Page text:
After the Canon? An Interview with Hal Foster

Casting off from his recent book Bad News Days, art critic and October magazine co-editor Hal Foster talks to John Douglas Millar about what became of art’s critical turn, the conversion of art and its world into culture industry and, despite it all, the continuing importance of the aesthetic


Call for Issue 2. Corrupting Desires! Technique, Performance and Control

Email to: cesura.acceso@gmail.com

We are currently accepting submissions for Issue 2 of Cesura//Acceso, to be published in June 2016.

Our central theme will be: Corrupting Desires! Technique, Performance and Control.

Art’s Economic Exceptionalism

Whilst left critiques habitually relate art to capitalist commodification, few do this on strictly economic grounds, let alone cogently. Josefine Wikström argues that finally we do have a book that fulfills exactly this task



Inside Out
Marx famously described capitalism as mad and inverted. Daniel Spaulding re-examines speculative realism through an Adornian prism to disclose a thought of ‘the great outdoors’ beyond capital that is very much immanent to a world not only upside down but increasingly inside out 

The Anthropocene in 90 Minutes

In Molecular Red Mackenzie Wark collides Platonov and Bogdanov, to produce anthropocene levels of low-theory. But are these very distinctive soviet thinkers really compatible, and is acceleration really what the world needs now, asks Maria Chehonadskih

Building Downwards

In their review of Keller Easterling’s Subtraction, Luisa Lorenza Corna and Alan Adam Smart interrogate an architectural theory that makes an economic virtue of contracted social reproduction


Against Accelerationism – For Marxism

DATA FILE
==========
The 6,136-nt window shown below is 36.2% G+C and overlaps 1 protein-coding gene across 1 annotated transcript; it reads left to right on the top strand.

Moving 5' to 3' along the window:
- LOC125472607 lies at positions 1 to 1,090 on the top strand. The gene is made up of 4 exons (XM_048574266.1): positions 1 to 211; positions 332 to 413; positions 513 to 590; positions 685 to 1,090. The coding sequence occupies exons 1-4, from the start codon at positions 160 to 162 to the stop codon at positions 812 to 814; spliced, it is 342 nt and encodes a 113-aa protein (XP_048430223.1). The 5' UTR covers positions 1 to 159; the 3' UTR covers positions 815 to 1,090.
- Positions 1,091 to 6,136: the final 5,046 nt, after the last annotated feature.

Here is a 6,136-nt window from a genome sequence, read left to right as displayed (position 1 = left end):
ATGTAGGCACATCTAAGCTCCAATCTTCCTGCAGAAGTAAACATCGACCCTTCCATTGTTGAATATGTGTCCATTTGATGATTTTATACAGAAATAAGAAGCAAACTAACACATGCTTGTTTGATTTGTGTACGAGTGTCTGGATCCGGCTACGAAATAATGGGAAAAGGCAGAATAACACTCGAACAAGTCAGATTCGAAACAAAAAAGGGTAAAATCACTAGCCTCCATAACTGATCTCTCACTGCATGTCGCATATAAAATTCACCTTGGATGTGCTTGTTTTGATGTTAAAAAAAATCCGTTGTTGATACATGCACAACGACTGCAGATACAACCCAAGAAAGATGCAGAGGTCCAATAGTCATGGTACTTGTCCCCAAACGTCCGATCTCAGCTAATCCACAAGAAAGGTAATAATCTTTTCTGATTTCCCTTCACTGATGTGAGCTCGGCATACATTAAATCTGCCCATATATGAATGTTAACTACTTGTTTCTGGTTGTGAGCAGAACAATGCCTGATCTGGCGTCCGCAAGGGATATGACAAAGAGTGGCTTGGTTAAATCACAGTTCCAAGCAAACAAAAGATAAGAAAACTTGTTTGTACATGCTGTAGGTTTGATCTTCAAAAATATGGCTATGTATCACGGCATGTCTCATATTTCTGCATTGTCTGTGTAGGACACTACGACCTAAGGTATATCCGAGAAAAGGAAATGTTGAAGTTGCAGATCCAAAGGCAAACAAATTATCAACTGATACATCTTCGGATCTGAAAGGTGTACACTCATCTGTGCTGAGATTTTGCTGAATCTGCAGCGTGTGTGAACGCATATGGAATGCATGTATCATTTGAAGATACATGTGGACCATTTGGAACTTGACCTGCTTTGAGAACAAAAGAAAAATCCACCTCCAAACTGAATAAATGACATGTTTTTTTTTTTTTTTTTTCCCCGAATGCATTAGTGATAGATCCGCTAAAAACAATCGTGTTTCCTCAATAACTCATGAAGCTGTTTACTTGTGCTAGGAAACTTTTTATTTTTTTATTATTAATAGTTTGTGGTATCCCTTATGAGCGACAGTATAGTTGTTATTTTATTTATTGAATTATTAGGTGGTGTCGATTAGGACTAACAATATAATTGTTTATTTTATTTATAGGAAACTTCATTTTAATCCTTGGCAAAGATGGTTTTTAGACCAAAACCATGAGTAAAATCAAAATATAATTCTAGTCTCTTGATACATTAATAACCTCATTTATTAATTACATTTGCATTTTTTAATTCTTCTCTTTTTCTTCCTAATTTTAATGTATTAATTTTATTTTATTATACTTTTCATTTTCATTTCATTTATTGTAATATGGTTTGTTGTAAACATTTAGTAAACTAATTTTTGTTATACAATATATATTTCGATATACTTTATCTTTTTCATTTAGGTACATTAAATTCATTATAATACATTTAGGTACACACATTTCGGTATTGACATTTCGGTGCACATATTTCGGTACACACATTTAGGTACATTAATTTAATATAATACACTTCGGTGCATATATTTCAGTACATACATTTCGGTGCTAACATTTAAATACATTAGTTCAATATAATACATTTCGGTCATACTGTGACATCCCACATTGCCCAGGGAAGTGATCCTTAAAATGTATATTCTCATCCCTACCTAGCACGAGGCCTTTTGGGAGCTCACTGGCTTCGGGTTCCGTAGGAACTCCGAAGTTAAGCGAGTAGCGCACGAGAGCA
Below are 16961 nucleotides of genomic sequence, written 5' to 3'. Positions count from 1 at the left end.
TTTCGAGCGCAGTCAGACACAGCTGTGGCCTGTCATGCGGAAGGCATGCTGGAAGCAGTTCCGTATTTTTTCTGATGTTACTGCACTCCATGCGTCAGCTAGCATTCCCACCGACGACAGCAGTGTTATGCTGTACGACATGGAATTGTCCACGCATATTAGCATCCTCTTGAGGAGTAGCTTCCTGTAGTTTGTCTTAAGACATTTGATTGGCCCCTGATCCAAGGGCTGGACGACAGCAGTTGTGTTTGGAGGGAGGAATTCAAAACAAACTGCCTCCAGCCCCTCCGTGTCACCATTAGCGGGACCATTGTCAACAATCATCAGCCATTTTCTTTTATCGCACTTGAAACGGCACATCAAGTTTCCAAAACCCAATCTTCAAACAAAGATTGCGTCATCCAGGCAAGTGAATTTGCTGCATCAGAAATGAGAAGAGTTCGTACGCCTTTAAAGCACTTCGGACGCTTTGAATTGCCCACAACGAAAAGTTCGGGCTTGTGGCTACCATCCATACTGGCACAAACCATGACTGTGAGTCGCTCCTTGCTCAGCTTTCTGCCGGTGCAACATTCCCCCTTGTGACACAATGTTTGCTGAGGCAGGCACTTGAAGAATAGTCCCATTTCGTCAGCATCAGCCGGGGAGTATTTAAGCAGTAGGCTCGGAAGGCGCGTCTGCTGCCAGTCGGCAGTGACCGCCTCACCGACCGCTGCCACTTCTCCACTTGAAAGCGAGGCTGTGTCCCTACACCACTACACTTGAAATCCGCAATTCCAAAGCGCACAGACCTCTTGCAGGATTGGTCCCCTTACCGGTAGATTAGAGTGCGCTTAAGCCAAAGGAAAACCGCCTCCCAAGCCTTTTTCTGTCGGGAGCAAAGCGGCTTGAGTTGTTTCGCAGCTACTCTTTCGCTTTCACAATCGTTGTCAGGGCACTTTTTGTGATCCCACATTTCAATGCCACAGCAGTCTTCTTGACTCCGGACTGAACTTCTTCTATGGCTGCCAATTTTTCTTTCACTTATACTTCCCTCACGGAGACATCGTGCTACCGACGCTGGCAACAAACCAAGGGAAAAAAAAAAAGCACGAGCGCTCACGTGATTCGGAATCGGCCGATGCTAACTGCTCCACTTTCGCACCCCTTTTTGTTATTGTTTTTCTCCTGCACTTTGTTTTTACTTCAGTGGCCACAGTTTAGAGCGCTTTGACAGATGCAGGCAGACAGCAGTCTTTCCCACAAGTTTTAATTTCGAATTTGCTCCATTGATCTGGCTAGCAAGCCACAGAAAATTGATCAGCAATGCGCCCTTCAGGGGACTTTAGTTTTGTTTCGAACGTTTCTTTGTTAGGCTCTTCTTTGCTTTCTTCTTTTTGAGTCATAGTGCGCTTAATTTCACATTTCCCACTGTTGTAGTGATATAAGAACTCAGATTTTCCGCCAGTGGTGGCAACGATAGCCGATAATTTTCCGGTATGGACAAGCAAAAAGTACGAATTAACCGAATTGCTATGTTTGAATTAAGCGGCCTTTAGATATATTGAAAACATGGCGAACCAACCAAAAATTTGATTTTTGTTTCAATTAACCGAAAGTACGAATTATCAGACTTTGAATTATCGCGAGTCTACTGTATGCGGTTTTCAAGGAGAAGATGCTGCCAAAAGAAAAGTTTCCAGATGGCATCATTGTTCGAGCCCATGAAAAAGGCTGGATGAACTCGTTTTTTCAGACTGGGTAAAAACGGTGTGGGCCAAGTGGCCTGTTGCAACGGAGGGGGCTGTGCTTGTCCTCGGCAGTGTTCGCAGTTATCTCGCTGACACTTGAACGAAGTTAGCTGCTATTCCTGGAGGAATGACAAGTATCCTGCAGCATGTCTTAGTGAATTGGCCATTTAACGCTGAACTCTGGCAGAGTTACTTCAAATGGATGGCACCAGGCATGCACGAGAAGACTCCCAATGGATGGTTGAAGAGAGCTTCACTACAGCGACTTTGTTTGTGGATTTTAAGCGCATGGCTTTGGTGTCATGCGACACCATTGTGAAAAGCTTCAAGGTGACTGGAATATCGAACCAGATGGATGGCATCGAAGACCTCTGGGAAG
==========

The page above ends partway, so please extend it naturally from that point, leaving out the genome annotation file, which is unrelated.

'Jetpack communism' or 'Marxist heresy'? Today's younger red tories (also known as 'left accelerationists') approach capitalism's contradictions and the threat of communism from the perspective of management, reviving a project resembling the ambiguously socialist nationalist and new right discourse of 'planisme' (developed in France and Belgium in the 1930-50s).

Art, Value, and the Freedom Fetish

If art is a commodity, is it just a commodity, subject to the law of value? Or does art's distinctive process of production render it capable of a relative, and critical, independence? Daniel Spaulding and Nicole Demby explore the relations of art, value and their imbricated, but not necessarily identical, forms of ‘freedom’, urging us to think beyond the binary of art as either liberatory and subversive or uncritical captive of capital


Chronicle of a Crash Foretold

In John Barker’s Futures, an expertly crafted crime novel exploring cocaine trafficking in Thatcherite London, Tom Jennings finds a parable of neoliberalism with considerably broader resonance


Faced with trauma, language’s impoverishment is exposed. Other emotional experiences - love, anger, depression, hunger, or even desire, that infest the body with unfamiliarity, find explication through writing. They begin with a want, so find satiation in language, or at the very least, a sense of control. Faced with trauma, language is depleted into inarticulacy, a muted mess of choked words and insubstantial descriptions.

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